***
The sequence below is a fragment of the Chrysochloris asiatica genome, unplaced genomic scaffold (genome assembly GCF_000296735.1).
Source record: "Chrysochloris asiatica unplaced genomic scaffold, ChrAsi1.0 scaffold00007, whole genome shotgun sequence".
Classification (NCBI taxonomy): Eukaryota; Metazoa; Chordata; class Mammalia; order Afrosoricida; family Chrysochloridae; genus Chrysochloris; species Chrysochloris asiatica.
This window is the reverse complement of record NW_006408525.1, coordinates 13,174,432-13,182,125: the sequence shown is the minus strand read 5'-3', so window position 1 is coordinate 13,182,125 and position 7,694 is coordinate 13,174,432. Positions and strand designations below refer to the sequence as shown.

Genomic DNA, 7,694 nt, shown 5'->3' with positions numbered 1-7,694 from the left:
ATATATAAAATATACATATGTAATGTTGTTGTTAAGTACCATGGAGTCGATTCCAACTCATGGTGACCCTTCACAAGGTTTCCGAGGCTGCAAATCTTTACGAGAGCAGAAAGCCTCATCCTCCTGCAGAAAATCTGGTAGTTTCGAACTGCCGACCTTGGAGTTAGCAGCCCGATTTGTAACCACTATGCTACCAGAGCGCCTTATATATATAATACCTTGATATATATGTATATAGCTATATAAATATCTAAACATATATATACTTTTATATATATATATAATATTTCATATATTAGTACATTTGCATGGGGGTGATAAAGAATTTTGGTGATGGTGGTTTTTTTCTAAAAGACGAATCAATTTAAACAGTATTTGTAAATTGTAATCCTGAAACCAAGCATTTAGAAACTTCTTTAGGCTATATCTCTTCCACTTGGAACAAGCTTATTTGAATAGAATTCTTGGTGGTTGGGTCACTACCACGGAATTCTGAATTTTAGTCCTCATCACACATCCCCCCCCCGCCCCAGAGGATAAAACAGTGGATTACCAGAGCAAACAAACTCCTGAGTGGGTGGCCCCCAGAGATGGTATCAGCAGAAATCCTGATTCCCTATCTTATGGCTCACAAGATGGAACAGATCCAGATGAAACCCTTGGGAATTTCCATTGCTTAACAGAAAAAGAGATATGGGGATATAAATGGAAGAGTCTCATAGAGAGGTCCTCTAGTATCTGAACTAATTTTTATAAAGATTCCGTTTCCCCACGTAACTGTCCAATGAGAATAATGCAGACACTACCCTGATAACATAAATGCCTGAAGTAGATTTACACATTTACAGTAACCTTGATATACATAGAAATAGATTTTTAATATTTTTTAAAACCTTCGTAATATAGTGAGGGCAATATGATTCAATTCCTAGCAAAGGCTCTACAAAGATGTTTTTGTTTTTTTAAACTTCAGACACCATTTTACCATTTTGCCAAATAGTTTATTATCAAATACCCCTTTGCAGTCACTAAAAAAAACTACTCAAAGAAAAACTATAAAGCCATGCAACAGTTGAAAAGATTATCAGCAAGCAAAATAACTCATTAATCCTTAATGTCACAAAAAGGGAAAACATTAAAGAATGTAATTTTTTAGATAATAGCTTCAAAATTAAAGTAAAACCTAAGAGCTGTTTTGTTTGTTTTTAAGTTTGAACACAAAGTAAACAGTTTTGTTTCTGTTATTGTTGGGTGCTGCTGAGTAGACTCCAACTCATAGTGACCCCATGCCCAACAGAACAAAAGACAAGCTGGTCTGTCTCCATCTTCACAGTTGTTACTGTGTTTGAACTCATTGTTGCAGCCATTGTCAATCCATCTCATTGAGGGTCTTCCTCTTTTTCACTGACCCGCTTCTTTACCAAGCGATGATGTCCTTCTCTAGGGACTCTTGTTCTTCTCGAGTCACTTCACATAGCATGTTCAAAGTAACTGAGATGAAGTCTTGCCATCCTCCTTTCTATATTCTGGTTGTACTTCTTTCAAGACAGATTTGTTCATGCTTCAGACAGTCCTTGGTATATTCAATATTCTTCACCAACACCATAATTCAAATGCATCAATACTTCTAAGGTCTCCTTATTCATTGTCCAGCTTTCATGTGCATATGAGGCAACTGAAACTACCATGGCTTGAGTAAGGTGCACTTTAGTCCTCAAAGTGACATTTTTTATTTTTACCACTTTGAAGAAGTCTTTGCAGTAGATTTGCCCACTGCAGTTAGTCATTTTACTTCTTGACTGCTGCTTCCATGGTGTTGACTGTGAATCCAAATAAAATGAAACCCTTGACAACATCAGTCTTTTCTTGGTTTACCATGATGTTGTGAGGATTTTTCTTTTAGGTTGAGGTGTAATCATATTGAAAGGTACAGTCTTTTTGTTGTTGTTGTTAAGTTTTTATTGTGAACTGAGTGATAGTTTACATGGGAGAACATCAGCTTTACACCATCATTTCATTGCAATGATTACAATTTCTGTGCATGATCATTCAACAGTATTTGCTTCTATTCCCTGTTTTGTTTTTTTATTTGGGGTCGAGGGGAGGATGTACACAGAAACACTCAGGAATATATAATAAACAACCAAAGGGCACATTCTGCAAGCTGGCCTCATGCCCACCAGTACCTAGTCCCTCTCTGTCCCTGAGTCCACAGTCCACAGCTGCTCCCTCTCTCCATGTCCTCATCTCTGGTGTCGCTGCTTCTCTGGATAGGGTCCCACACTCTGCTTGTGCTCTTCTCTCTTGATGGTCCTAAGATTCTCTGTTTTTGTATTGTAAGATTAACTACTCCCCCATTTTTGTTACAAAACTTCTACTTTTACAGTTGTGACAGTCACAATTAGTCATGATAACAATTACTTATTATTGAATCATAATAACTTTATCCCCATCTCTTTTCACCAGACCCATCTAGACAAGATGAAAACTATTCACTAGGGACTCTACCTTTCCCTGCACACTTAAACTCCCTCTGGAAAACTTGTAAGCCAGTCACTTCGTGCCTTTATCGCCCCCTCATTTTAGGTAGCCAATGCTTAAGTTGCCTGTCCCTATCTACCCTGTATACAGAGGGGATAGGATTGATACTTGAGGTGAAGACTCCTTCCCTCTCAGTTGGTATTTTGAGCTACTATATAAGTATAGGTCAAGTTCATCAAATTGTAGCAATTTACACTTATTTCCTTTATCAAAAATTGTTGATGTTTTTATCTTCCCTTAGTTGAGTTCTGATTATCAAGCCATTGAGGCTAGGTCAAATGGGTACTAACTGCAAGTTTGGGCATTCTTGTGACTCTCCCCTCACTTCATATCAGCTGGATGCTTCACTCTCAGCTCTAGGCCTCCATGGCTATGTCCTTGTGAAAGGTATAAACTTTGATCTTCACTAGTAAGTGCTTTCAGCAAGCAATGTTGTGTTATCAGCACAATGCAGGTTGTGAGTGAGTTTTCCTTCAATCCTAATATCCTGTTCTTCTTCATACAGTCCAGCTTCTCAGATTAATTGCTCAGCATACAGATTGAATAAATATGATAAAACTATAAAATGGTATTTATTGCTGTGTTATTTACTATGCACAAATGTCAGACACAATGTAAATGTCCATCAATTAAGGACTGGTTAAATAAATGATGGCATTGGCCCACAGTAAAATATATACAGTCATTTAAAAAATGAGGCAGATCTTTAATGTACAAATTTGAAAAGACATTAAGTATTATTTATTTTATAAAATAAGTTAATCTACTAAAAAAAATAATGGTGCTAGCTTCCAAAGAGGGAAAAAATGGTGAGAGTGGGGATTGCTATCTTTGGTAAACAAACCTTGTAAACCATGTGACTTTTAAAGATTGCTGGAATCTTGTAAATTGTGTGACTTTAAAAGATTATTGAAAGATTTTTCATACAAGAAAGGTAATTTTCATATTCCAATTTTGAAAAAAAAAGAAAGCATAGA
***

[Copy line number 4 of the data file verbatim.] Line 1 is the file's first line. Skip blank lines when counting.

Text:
This window is the reverse complement of record NW_006408525.1, coordinates 13,174,432-13,182,125: the sequence shown is the minus strand read 5'-3', so window position 1 is coordinate 13,182,125 and position 7,694 is coordinate 13,174,432. Positions and strand designations below refer to the sequence as shown.